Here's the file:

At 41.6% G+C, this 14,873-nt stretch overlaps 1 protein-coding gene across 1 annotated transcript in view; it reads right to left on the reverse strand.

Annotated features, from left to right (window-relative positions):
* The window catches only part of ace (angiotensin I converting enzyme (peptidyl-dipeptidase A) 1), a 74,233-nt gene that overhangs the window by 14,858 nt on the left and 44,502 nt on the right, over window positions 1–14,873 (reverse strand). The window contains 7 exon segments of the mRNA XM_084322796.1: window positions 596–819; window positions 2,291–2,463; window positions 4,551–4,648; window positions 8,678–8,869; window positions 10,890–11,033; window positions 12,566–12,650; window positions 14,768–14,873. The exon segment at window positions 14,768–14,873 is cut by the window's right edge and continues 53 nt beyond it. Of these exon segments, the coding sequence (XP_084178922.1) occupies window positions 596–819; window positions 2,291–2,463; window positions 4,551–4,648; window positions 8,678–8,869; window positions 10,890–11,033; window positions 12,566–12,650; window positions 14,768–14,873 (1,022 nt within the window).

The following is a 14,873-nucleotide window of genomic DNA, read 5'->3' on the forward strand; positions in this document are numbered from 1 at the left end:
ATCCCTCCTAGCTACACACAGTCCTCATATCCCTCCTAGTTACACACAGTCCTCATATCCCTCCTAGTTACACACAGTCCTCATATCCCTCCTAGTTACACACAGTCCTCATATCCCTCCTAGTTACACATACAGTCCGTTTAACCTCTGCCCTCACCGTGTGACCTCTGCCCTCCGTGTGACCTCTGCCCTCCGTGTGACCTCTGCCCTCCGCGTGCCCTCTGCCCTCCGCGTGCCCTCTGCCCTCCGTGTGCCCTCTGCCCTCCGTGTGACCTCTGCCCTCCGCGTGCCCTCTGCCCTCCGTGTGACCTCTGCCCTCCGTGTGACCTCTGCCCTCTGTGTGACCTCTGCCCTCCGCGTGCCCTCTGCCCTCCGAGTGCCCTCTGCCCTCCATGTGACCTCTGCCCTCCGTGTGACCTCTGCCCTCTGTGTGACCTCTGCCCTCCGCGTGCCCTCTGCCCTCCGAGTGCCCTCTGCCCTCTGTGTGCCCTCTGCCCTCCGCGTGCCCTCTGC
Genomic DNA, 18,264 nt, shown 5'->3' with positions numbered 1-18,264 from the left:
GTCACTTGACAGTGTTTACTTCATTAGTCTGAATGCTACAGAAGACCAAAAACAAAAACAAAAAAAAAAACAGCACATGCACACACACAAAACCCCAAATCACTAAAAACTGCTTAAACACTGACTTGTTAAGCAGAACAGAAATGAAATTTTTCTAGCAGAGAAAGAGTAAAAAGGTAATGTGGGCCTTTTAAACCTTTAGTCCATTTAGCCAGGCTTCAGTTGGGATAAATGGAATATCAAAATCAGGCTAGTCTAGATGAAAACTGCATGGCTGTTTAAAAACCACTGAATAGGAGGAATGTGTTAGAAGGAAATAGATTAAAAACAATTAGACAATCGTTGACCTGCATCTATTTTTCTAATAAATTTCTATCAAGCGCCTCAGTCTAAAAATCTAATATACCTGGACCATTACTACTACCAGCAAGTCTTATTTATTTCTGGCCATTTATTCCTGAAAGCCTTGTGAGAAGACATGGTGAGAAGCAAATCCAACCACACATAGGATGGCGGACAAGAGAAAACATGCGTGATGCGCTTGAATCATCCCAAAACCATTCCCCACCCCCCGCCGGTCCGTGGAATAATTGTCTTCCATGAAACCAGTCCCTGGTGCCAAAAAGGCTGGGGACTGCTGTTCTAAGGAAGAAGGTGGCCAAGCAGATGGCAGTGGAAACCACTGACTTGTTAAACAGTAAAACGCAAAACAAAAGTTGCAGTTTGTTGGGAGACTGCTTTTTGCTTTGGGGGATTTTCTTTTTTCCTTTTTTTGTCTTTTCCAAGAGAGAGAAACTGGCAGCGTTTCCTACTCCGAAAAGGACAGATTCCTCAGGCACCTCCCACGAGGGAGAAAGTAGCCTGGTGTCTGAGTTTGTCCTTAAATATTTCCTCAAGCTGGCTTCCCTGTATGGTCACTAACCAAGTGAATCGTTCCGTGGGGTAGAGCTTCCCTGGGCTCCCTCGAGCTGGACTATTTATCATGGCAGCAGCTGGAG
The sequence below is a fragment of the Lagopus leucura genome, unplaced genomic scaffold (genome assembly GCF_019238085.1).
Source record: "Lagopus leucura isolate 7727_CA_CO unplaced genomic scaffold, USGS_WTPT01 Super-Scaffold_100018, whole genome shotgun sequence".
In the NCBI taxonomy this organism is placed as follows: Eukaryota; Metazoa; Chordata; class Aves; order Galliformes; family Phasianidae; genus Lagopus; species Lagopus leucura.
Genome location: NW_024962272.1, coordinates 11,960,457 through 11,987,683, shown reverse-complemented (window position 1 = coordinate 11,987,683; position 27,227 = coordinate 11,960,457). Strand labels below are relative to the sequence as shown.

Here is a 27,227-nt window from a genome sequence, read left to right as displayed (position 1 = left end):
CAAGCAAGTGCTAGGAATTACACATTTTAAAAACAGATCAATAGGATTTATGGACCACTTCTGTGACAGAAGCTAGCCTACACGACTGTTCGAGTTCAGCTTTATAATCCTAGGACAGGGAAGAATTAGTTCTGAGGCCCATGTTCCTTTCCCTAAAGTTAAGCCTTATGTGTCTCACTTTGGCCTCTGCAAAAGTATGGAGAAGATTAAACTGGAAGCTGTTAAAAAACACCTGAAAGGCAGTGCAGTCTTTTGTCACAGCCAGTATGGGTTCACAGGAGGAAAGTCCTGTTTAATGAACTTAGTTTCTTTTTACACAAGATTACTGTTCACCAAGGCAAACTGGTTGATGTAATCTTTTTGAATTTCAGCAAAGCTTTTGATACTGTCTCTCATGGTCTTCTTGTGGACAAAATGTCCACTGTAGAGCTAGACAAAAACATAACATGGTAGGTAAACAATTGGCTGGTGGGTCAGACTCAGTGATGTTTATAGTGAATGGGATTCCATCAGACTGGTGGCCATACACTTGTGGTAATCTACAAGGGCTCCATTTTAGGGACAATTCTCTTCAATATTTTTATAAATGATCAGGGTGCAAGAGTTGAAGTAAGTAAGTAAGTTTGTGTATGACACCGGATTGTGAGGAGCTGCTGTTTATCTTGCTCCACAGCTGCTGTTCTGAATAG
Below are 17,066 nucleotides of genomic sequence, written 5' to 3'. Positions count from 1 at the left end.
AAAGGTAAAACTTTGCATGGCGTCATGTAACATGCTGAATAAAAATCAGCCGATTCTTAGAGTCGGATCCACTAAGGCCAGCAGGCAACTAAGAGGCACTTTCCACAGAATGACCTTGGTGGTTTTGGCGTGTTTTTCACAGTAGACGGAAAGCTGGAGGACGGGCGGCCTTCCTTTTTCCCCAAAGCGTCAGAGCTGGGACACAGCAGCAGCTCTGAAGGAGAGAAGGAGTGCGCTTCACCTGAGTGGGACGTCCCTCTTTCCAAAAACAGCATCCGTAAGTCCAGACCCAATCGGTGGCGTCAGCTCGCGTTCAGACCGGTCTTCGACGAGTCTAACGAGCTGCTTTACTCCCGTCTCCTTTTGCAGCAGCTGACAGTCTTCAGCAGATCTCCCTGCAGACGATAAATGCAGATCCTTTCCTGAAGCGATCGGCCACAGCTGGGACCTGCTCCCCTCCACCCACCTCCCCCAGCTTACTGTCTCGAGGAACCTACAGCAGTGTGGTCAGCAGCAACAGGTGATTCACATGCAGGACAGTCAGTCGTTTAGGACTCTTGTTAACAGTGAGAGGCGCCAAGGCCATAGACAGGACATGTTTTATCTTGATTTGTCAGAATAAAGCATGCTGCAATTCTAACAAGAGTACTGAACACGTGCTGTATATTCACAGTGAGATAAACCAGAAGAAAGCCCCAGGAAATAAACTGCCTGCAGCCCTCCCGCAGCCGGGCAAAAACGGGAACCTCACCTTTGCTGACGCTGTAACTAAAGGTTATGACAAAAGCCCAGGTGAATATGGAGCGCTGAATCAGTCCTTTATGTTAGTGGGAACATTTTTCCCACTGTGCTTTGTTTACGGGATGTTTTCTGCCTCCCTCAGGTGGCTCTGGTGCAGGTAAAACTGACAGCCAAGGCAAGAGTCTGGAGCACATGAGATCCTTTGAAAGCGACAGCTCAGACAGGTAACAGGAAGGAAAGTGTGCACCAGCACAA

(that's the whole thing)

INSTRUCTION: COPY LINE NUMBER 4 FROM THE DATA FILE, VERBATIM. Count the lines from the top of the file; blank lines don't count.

The following is a 14,873-nucleotide window of genomic DNA, read 5'->3' on the forward strand; positions in this document are numbered from 1 at the left end: